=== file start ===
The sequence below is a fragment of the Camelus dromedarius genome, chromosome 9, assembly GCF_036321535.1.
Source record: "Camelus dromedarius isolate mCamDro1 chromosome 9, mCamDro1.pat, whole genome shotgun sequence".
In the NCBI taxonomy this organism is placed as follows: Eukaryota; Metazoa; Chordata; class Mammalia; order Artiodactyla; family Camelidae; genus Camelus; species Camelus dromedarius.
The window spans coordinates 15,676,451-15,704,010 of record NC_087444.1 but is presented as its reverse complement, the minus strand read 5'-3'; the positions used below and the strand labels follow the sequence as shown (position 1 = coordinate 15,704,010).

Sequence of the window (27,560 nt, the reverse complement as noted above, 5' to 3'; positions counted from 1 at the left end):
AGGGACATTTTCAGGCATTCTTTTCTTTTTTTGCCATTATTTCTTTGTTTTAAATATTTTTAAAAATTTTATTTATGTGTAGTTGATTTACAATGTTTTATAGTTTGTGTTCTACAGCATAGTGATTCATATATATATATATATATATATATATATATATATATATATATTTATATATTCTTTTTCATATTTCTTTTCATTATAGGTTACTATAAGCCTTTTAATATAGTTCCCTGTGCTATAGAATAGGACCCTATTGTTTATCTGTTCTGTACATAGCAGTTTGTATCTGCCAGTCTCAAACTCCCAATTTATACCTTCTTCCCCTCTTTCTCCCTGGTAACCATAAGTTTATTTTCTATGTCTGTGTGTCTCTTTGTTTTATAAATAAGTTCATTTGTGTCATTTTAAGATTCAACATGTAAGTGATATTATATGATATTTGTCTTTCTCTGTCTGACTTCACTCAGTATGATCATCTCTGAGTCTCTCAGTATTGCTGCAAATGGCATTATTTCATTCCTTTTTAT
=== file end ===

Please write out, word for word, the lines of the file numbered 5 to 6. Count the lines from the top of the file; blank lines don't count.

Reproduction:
Sequence of the window (27,560 nt, the reverse complement as noted above, 5' to 3'; positions counted from 1 at the left end):
AGGGACATTTTCAGGCATTCTTTTCTTTTTTTGCCATTATTTCTTTGTTTTAAATATTTTTAAAAATTTTATTTATGTGTAGTTGATTTACAATGTTTTATAGTTTGTGTTCTACAGCATAGTGATTCATATATATATATATATATATATATATATATATATATATATATTTATATATTCTTTTTCATATTTCTTTTCATTATAGGTTACTATAAGCCTTTTAATATAGTTCCCTGTGCTATAGAATAGGACCCTATTGTTTATCTGTTCTGTACATAGCAGTTTGTATCTGCCAGTCTCAAACTCCCAATTTATACCTTCTTCCCCTCTTTCTCCCTGGTAACCATAAGTTTATTTTCTATGTCTGTGTGTCTCTTTGTTTTATAAATAAGTTCATTTGTGTCATTTTAAGATTCAACATGTAAGTGATATTATATGATATTTGTCTTTCTCTGTCTGACTTCACTCAGTATGATCATCTCTGAGTCTCTCAGTATTGCTGCAAATGGCATTATTTCATTCCTTTTTAT